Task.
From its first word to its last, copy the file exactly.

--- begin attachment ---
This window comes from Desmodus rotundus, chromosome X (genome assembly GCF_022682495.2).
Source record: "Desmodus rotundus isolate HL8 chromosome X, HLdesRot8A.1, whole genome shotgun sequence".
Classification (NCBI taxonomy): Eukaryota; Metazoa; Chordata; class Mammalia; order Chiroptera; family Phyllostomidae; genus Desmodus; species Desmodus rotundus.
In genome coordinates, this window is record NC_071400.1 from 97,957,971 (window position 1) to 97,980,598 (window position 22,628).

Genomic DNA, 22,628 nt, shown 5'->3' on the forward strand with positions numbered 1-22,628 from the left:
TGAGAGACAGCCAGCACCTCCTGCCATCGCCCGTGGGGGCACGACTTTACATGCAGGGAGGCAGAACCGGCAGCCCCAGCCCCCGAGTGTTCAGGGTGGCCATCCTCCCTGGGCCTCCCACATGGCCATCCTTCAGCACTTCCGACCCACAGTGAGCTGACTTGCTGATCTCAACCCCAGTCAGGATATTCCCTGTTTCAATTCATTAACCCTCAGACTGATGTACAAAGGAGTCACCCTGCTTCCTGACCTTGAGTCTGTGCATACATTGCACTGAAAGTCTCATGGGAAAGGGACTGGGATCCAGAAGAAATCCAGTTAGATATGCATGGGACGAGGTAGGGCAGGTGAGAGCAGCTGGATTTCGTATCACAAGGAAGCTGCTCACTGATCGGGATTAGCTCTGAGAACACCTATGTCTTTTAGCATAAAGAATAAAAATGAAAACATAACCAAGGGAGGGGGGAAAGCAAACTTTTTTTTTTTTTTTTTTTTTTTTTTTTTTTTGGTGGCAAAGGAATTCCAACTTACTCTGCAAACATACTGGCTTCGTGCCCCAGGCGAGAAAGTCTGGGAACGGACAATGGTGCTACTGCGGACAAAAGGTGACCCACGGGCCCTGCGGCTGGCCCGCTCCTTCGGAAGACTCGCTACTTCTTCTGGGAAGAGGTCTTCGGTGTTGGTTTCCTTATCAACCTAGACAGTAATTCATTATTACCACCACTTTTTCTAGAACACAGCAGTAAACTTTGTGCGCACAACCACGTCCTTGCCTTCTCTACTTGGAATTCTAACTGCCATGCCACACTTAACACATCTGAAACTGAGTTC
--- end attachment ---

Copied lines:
This window comes from Desmodus rotundus, chromosome X (genome assembly GCF_022682495.2).
Source record: "Desmodus rotundus isolate HL8 chromosome X, HLdesRot8A.1, whole genome shotgun sequence".
Classification (NCBI taxonomy): Eukaryota; Metazoa; Chordata; class Mammalia; order Chiroptera; family Phyllostomidae; genus Desmodus; species Desmodus rotundus.
In genome coordinates, this window is record NC_071400.1 from 97,957,971 (window position 1) to 97,980,598 (window position 22,628).

Genomic DNA, 22,628 nt, shown 5'->3' on the forward strand with positions numbered 1-22,628 from the left:
TGAGAGACAGCCAGCACCTCCTGCCATCGCCCGTGGGGGCACGACTTTACATGCAGGGAGGCAGAACCGGCAGCCCCAGCCCCCGAGTGTTCAGGGTGGCCATCCTCCCTGGGCCTCCCACATGGCCATCCTTCAGCACTTCCGACCCACAGTGAGCTGACTTGCTGATCTCAACCCCAGTCAGGATATTCCCTGTTTCAATTCATTAACCCTCAGACTGATGTACAAAGGAGTCACCCTGCTTCCTGACCTTGAGTCTGTGCATACATTGCACTGAAAGTCTCATGGGAAAGGGACTGGGATCCAGAAGAAATCCAGTTAGATATGCATGGGACGAGGTAGGGCAGGTGAGAGCAGCTGGATTTCGTATCACAAGGAAGCTGCTCACTGATCGGGATTAGCTCTGAGAACACCTATGTCTTTTAGCATAAAGAATAAAAATGAAAACATAACCAAGGGAGGGGGGAAAGCAAACTTTTTTTTTTTTTTTTTTTTTTTTTTTTTTTTGGTGGCAAAGGAATTCCAACTTACTCTGCAAACATACTGGCTTCGTGCCCCAGGCGAGAAAGTCTGGGAACGGACAATGGTGCTACTGCGGACAAAAGGTGACCCACGGGCCCTGCGGCTGGCCCGCTCCTTCGGAAGACTCGCTACTTCTTCTGGGAAGAGGTCTTCGGTGTTGGTTTCCTTATCAACCTAGACAGTAATTCATTATTACCACCACTTTTTCTAGAACACAGCAGTAAACTTTGTGCGCACAACCACGTCCTTGCCTTCTCTACTTGGAATTCTAACTGCCATGCCACACTTAACACATCTGAAACTGAGTTC